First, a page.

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Advanced control requires top-flight schooling

I’ve had packaging controls and integration on the brain lately. It’s hardly any wonder.
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Not only am I finishing up some remarks on packaging automation trends I’ve been asked to deliver at the annual ARC World Industry Forum. I’m also putting the finishing touches on lining up speakers who will deliver presentations at the Packaging Automation Forum, a unique event scheduled May 4 in Chicago that is jointly sponsored by this magazine and by Automation World, our sister magazine.

So what’s shaking in the world of packaging controls and integration, that occasionally mysterious but all-important place where backplanes, DIN rails, and distributed I/O are all the rage? It was put to me this way in a recent conversation with a very large food manufacturer.

“It used to be that you didn’t need to know much more than how many cases went out the door each shift or each day. Now we need to focus on uptime and productivity and debottlenecking. Knowing why we didn’t put out more cases per day is more important than knowing how many cases went out that day. What are the root causes of downtime and lost productivity? These are the metrics we’re after now.”

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The market forces driving our business so relentlessly in this direction—where integration, automation, and real-time data are so important—aren’t about to let up any time soon. Let’s face it, packaging machinery has got to be smarter than it ever was. And so does the next generation of technicians, machine maintenance experts, and engineers. Which brings me to Nick Wilson and Purdue University Calumet. As some of you know, this Hammond, IN-based satellite of the internationally respected Purdue University system has what might be the first four-year Mechatronics program in the U.S. Had Wilson, president of Morrison Container Handling Solutions and vice president of PMMI’s Board of Directors, not pushed for the creation of the program, it might not exist today.

“Not only did he come up with the idea,” says Niaz Latif, Purdue Calumet Dean of the School of Technology. “He’s provided financial backing and technical support on an ongoing basis. He has also gone to considerable personal expense to fund an endowment in support of the new program.”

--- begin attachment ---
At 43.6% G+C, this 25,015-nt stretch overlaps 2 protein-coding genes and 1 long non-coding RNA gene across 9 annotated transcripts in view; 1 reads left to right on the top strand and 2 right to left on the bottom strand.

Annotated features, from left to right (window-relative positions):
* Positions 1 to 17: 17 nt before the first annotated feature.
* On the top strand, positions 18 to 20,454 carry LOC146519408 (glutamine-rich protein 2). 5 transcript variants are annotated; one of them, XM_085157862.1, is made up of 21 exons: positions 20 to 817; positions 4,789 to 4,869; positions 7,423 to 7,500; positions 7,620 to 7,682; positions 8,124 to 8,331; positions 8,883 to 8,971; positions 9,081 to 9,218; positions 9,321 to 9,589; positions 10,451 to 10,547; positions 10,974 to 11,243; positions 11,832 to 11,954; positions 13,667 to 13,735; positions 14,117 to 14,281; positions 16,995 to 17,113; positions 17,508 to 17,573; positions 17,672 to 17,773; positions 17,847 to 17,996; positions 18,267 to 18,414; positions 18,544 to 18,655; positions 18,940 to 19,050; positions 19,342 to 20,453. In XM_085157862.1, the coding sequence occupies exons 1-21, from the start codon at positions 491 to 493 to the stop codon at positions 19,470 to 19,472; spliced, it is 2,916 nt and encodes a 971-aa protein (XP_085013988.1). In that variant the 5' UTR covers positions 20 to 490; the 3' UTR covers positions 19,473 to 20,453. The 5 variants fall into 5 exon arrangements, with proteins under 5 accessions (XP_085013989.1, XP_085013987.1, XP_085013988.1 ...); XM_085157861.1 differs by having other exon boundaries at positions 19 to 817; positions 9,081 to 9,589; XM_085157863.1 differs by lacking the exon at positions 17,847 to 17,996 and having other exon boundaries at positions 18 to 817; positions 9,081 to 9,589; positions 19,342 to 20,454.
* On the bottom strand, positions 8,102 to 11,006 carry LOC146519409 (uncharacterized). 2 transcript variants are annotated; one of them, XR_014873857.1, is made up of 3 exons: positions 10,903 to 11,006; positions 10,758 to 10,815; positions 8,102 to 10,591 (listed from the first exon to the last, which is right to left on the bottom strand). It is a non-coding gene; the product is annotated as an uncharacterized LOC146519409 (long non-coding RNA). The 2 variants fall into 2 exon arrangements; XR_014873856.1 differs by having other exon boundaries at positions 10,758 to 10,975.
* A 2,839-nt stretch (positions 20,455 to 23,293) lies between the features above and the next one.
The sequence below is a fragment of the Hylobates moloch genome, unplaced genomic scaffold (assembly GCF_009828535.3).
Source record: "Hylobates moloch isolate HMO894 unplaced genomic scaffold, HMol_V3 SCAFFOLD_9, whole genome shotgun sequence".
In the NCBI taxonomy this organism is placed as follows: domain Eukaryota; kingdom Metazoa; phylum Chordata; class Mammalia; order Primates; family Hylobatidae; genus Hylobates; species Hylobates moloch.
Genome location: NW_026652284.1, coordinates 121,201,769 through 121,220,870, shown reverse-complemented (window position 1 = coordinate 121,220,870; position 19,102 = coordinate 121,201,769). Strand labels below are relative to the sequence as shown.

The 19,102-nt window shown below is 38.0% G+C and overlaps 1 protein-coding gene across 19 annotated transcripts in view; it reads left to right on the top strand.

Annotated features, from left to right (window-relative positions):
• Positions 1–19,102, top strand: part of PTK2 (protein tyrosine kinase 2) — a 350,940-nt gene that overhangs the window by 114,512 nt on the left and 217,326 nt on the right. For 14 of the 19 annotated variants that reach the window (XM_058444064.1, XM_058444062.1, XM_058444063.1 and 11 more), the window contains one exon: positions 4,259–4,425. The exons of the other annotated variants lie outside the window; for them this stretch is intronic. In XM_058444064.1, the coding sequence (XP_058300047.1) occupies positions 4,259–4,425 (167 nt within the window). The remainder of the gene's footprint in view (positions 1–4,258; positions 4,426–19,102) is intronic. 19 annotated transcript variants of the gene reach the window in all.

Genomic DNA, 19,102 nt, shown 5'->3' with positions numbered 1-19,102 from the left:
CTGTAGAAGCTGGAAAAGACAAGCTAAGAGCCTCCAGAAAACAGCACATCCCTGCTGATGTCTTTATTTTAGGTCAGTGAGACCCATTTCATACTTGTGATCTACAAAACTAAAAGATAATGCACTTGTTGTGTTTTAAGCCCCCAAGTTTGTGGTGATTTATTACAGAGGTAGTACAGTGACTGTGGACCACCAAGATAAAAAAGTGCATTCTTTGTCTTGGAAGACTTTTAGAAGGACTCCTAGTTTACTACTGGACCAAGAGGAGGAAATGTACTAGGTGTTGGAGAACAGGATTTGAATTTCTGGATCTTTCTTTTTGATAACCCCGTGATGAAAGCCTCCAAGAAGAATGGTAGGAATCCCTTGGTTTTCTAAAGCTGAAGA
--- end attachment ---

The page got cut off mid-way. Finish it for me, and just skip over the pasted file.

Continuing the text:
According to Latif, Wilson brought together more than a dozen packaging machinery manufacturers to equip Purdue Calumet’s mechatronics laboratory with $500,000 worth of high-speed packaging machinery. This will provide students with hands-on experience in developing practical solutions to challenging problems in the areas associated with the analysis, applied design, development, implementation, and oversight of advanced electro-mechanical systems. These are the skills that will help packaged goods manufacturers identify the root causes of downtime and lost productivity.

Wilson was by no means alone in supporting the development of Purdue Calumet’s mechatronics lab. But he was the one who recognized the need and got the ball rolling. “The packaging industry will not be the only one to benefit,” says Wilson. “Other industries will, too.”

And the young recipients of Wilson’s contributions? It would appear they’ve been inspired. A three-student mechatronics team from Purdue Calumet received the top prize in the inaugural PMMI U Student Design Contest at Pack Expo Las Vegas last fall. The students share a $4,000 scholarship.

One last note on that Packaging Automation Forum I mentioned earlier. In addition to speakers from General Mills, Perrigo, Lion Nathan Brewery, Mars, PepsiCo, and L’Oreal, we’ll have aseptic juice processor Q4 Integral Services describe an ERP solution that is delivered over the Internet. It might be the first application of SaaS (Software as a Service) in the packaging sector. If manufacturing, IT, or operations is your thing, you want to be there.

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